Village life on Daugo Island, PNG
Having stayed with my Couchsurfing host in Port Moresby for five days instead of the initial two that I had asked for I was feeling that it was time for me to leave. Hotels are very expensive here and camping in the city is far too dangerous. I had to improvise and went down to the harbour to ask a fisherman on my age if I could stay with his family for the rest of my days in PNG. He said that was fine as long as I could contribute in some way which I of course was fine with.
His wife had prepared a fish and coconut sauce dish for us when we arrived which was just amazingly good, just like all the food I was served there. One of the days they even served me a lobster for breakfast.
During the days I spent some time relaxing on the beach, I was shown how to skin a turtle, I helped out picking seagul eggs on the neighbor island and I was introduced to pretty much everyone in the small village. When walking around everyone knew my pidgin name (“Danis”) and greeted me as I walked by. In the nights I helped out with spearfishing by shedding light on the biggest fish I could see so that they could dive down and spear them and then to signal to the boat to come over when fish was caught. Whenever I turned off the light the water around us was lit up by thousands of biolumicent plankton, like stars lighting up the sky. The whole six hours fishing in the night was a magical moment for me.
During my whole stay in the village I was only offered the best they could give me. They were about 10 people sharing just a tiny floor surface so I had to sleep next to the whole spectrum of infants to grandparents, which was totally fine except that they fed their children candy and soda drinks at all times of the day so that the children would run around and be really loud super late as well as early mornings. The reason for it was that they did not have running water and sweet food and drinks was about the only things sold on the island.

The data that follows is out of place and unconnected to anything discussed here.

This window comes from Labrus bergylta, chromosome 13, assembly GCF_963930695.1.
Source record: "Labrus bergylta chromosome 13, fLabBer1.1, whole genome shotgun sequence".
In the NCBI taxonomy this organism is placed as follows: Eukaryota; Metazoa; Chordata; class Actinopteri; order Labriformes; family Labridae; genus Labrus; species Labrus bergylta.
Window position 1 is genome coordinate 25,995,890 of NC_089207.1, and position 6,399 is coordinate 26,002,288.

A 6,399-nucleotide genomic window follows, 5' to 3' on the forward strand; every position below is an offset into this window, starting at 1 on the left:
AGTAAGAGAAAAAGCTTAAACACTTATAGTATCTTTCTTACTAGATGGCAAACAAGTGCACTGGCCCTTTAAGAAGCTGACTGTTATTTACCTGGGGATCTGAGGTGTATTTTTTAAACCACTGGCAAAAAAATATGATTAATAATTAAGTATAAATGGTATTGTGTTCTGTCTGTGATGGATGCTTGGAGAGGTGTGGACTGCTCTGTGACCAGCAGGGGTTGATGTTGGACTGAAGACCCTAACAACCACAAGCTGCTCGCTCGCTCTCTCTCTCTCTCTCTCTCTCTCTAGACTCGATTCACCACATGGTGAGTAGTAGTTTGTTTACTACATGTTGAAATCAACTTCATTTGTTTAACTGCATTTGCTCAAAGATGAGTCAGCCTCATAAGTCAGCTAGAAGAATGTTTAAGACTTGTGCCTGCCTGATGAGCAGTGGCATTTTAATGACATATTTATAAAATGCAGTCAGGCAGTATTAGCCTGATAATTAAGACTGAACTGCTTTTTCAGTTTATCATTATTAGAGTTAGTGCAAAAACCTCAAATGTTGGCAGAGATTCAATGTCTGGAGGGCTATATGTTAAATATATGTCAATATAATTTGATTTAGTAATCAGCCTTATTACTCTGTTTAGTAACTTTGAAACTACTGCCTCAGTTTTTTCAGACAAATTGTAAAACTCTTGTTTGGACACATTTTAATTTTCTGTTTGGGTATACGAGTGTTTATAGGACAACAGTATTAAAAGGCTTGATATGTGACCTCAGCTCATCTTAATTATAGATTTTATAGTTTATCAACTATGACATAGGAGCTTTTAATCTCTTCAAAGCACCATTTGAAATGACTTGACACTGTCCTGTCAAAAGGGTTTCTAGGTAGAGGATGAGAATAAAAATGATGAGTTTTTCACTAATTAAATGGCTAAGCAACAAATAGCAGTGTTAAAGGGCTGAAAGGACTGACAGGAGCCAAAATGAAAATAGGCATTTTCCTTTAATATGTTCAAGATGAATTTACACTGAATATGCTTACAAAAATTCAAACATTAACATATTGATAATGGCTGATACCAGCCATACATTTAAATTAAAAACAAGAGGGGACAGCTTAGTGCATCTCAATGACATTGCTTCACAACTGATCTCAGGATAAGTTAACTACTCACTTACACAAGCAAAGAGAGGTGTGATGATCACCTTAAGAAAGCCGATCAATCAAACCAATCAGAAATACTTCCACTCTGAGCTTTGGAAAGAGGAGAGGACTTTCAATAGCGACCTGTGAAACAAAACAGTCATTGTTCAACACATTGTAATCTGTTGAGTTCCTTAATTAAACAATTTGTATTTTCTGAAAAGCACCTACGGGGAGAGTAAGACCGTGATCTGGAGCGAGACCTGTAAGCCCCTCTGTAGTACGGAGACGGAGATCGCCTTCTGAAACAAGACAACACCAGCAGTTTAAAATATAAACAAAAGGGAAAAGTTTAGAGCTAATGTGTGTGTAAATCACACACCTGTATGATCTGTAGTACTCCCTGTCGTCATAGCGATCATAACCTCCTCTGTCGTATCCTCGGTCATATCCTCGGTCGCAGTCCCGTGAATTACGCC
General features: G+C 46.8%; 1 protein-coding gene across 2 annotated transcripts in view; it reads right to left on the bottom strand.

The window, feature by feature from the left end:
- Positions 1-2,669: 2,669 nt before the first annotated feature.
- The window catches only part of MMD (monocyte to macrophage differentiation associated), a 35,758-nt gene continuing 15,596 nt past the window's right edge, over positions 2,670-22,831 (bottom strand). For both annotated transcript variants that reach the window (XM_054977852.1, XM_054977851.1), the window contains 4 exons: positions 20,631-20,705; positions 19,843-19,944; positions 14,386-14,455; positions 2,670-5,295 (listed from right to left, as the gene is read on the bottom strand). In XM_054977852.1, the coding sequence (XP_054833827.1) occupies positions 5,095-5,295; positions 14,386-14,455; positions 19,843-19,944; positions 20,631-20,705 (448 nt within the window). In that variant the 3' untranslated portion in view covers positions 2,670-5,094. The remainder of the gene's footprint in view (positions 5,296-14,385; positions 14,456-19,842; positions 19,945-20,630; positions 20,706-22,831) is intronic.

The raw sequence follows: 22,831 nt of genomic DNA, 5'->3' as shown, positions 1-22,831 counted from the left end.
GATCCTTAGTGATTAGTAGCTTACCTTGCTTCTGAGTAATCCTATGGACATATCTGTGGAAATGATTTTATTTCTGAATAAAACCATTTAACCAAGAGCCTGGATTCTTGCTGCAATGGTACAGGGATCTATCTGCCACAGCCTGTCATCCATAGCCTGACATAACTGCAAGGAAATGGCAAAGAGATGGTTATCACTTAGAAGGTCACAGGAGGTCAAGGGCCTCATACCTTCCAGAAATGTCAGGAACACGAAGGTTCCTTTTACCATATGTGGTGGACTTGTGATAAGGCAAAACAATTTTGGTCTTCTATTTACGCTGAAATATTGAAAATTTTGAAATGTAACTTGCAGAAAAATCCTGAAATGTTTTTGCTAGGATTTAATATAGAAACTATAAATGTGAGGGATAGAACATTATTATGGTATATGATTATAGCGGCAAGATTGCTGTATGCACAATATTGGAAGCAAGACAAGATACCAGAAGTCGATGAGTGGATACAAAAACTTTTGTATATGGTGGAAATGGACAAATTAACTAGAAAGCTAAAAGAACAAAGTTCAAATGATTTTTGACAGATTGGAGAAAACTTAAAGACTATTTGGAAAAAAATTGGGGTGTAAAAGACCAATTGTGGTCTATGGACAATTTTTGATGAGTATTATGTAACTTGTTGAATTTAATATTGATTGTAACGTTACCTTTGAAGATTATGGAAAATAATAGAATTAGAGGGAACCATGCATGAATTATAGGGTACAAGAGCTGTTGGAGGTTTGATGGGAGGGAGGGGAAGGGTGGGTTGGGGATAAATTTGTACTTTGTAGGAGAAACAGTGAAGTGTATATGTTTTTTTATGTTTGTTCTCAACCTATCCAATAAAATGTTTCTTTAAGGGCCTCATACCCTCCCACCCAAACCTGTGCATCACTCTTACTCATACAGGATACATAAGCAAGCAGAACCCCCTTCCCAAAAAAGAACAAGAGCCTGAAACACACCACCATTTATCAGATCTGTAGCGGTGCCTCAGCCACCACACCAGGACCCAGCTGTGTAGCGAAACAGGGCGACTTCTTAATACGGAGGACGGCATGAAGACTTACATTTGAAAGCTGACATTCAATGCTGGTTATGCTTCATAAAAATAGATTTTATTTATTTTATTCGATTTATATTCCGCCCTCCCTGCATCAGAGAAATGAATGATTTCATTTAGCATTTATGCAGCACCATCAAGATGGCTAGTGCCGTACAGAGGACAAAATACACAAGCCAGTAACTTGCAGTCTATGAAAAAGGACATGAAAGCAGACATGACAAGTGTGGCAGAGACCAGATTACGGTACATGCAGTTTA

The evenings before fishing were spent smoking cigarettes and chewing beetlenut around a fire while telling each other about how life was in our own countries. Being grown up on an island and used to fishing and taking a boat to school myself, we found out that except for my host getting a family much earlier and making a bit less, our lives were alot alike on the opposite sides of the planet.
At the end of my stay I paid Laka the money I had left (a bit over a hundred dollars) for giving me a life changing experience and to try to help him out a bit. If you find yourself in Port Moresby I would reccommend getting in touch with Laka (details below) for a unique local experience and to be able to help contribute to the local community.
My host Laka and his family. Email og text him on 79725942 if you would like to stay with him too.
Lobster for breakfast one of the mornings